Analyzing Varying Complexity on Q-Learning
BAILEY NELSON, MATTHEW CHAPMAN, and MICHAEL E. COTTERELL, University of Georgia, USA
CSCI 4960 & CSCI 6950 Spring 2020
Q-Learning is a Reinforcement Learning algorithm used to teach a computer agent how to act optimally in a complex environment. The agent chases a reward signal given from the environment in order to form its optimal policy. Q-Learning is known to be effective at learning complex environments, and much work has been done with the algorithm: expanding it, applying it, proving it, analyzing it; however, very little work has been done analyzing how varying complexity can impact the effectiveness of the algorithm. That is, it is not fully understood how effective Q-Learning can be as the difficulty of problems increases; there is only proof that it will converge to an optimal strategy. To investigate this, Snake games are constructed at varying complexities, and multiple replications of the algorithm are executed for each complexity. The complexity of Snake can be increased through new objectives and mechanics. The algorithm’s effectiveness at each complexity is determined by comparing the number of replications needed to reach a particular objective with prior complexity levels. The results are expected to show that the effectiveness measure of each optimal policy will be comparable, regardless of complexity (i.e., the differences between means will not be statistically significant from zero). This study will lead to a better understanding of how the algorithm learns, how quickly it can develop an optimal policy as problem complexity increases, and its suitability in environments of varying complexities.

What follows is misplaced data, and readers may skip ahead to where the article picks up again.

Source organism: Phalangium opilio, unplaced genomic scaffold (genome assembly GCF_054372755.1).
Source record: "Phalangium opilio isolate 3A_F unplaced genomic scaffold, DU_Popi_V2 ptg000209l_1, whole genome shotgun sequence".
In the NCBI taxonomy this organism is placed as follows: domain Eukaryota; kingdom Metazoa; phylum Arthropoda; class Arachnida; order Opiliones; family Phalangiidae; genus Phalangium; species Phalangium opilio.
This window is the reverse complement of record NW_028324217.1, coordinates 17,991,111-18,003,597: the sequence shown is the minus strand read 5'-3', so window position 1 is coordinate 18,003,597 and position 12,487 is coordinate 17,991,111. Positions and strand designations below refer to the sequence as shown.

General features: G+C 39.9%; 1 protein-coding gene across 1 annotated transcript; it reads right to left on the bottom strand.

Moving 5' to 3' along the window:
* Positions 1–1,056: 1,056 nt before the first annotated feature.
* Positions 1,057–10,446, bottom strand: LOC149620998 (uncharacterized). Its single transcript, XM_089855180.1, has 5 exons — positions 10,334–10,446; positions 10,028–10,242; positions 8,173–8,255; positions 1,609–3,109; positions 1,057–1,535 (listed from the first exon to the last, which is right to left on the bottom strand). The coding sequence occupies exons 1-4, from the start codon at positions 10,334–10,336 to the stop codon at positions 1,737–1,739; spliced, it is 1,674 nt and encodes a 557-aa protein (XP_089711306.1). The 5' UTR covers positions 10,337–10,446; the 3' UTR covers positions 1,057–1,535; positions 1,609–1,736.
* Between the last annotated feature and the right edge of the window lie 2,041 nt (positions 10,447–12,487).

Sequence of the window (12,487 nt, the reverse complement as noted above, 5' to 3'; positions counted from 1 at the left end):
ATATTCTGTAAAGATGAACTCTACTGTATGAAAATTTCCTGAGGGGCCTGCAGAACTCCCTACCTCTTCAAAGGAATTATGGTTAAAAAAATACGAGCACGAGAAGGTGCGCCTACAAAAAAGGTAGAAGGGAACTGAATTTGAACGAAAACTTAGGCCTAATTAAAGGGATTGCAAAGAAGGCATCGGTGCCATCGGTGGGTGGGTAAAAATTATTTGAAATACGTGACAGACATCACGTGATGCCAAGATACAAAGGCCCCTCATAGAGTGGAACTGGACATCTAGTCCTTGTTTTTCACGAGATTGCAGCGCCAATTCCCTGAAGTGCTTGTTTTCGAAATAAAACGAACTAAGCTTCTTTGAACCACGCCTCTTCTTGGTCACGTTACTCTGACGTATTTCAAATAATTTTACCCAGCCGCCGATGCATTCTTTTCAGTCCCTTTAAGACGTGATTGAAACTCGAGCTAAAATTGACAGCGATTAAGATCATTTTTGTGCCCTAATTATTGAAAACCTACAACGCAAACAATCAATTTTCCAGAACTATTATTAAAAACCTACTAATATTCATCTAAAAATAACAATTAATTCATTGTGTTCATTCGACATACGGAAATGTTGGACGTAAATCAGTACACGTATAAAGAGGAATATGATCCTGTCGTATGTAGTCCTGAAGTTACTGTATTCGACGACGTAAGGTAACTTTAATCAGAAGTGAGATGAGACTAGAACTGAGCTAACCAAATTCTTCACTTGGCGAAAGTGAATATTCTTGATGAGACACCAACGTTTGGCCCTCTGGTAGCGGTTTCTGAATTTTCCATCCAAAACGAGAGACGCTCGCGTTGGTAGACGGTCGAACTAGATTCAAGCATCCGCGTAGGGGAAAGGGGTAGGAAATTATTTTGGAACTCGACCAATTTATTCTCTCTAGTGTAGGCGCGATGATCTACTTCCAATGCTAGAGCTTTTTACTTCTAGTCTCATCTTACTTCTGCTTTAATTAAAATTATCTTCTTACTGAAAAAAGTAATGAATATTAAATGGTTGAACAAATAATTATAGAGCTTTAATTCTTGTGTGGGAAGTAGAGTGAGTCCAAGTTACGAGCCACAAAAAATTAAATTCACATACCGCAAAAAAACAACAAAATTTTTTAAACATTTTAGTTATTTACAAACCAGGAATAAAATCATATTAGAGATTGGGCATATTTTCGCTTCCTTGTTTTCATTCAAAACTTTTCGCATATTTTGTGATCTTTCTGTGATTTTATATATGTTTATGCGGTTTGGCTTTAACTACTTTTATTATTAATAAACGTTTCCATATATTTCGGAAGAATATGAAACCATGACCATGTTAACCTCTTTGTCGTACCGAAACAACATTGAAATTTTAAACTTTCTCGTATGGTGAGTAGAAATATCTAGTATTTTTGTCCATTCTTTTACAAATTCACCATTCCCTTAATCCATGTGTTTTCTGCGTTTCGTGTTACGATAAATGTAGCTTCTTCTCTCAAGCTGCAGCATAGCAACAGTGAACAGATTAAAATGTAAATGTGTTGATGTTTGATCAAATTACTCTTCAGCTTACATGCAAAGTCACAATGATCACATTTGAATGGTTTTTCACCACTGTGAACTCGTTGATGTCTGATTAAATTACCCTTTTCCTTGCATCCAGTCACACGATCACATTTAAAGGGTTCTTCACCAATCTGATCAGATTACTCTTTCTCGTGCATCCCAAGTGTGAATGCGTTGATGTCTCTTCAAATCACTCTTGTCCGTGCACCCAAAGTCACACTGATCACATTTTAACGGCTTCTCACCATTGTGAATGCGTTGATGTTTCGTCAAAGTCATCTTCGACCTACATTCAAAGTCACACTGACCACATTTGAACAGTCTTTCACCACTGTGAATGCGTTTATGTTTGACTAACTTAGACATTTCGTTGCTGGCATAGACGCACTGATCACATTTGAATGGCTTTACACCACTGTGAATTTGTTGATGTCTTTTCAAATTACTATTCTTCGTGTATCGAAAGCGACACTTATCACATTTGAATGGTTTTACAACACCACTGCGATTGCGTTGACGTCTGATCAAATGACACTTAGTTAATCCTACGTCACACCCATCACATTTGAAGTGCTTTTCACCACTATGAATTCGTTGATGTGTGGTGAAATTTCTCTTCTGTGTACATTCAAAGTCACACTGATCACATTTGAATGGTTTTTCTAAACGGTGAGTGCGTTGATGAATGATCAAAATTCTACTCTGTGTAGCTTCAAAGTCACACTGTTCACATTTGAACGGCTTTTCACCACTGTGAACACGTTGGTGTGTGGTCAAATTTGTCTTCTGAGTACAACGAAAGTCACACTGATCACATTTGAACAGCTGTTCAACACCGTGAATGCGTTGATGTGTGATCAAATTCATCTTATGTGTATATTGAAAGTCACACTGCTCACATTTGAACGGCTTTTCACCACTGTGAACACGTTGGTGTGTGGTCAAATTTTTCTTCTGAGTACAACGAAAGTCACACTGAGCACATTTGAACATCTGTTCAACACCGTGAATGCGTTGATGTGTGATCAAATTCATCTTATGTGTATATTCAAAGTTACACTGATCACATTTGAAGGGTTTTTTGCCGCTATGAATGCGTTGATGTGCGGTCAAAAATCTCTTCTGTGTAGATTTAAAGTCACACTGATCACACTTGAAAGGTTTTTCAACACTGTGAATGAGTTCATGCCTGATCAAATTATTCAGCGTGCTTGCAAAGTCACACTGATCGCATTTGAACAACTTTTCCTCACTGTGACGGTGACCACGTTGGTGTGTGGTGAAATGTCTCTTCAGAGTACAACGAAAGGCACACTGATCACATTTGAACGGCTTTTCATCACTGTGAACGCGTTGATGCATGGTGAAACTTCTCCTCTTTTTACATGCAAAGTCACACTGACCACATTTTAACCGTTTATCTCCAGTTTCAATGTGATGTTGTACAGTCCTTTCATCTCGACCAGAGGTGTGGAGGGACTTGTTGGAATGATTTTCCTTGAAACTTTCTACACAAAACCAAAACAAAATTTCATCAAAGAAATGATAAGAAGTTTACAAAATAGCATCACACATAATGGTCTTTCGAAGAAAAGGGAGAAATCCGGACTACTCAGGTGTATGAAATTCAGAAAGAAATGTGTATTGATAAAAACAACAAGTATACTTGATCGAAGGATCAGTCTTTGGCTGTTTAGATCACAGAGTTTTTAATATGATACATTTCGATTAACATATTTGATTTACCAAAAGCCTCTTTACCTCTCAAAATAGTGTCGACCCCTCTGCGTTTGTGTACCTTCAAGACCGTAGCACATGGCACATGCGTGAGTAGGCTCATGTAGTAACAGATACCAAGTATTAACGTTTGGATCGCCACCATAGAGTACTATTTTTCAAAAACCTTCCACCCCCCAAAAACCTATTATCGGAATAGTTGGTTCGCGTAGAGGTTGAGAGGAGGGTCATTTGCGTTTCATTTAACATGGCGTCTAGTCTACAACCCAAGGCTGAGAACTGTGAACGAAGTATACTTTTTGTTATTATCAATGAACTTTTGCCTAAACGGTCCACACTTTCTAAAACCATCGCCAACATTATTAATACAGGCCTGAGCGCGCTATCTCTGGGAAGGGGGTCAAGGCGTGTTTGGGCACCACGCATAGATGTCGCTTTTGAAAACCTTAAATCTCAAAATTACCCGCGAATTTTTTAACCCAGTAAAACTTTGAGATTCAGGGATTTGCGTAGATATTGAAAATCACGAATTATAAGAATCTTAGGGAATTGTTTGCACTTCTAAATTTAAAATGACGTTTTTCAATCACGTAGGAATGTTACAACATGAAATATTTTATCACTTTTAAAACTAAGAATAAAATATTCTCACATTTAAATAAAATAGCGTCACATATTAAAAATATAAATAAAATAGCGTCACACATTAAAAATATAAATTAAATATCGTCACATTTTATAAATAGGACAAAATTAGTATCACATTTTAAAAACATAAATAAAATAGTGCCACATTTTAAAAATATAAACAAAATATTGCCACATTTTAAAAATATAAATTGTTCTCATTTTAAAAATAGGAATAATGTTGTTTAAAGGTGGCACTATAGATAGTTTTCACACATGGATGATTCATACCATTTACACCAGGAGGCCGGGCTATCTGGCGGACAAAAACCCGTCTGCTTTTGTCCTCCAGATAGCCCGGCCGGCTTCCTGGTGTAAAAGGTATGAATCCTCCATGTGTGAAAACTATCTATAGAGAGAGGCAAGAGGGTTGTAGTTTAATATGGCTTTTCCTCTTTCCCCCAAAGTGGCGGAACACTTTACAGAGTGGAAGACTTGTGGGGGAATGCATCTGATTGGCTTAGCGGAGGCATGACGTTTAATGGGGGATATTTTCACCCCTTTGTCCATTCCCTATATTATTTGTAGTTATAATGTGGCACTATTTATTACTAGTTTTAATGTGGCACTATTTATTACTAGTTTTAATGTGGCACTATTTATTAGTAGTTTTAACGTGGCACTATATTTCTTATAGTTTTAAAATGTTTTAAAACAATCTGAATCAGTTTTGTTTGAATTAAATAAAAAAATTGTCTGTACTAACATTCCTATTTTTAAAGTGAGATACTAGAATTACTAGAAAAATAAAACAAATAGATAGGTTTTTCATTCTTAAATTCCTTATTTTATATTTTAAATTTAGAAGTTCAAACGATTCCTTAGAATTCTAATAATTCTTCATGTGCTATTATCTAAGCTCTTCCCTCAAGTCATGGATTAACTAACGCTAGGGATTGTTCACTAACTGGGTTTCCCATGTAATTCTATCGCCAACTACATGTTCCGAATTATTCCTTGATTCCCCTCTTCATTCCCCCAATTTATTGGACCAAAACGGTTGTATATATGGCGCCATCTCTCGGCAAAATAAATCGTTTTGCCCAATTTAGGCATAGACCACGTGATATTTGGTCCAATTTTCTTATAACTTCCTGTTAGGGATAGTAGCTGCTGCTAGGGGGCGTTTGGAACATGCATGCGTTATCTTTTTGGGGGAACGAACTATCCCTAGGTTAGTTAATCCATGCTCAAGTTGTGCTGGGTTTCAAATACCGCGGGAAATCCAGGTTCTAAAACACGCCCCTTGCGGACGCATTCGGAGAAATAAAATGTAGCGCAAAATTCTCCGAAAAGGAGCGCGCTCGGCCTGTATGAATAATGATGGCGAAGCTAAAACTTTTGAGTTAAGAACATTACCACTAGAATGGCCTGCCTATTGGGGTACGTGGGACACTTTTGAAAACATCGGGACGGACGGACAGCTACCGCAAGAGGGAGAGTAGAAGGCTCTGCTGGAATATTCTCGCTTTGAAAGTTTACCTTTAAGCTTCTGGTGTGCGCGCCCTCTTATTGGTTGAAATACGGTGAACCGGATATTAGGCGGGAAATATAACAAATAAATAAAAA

CCS Concepts: Computing Methodologies → Reinforcement Learning; Q-Learning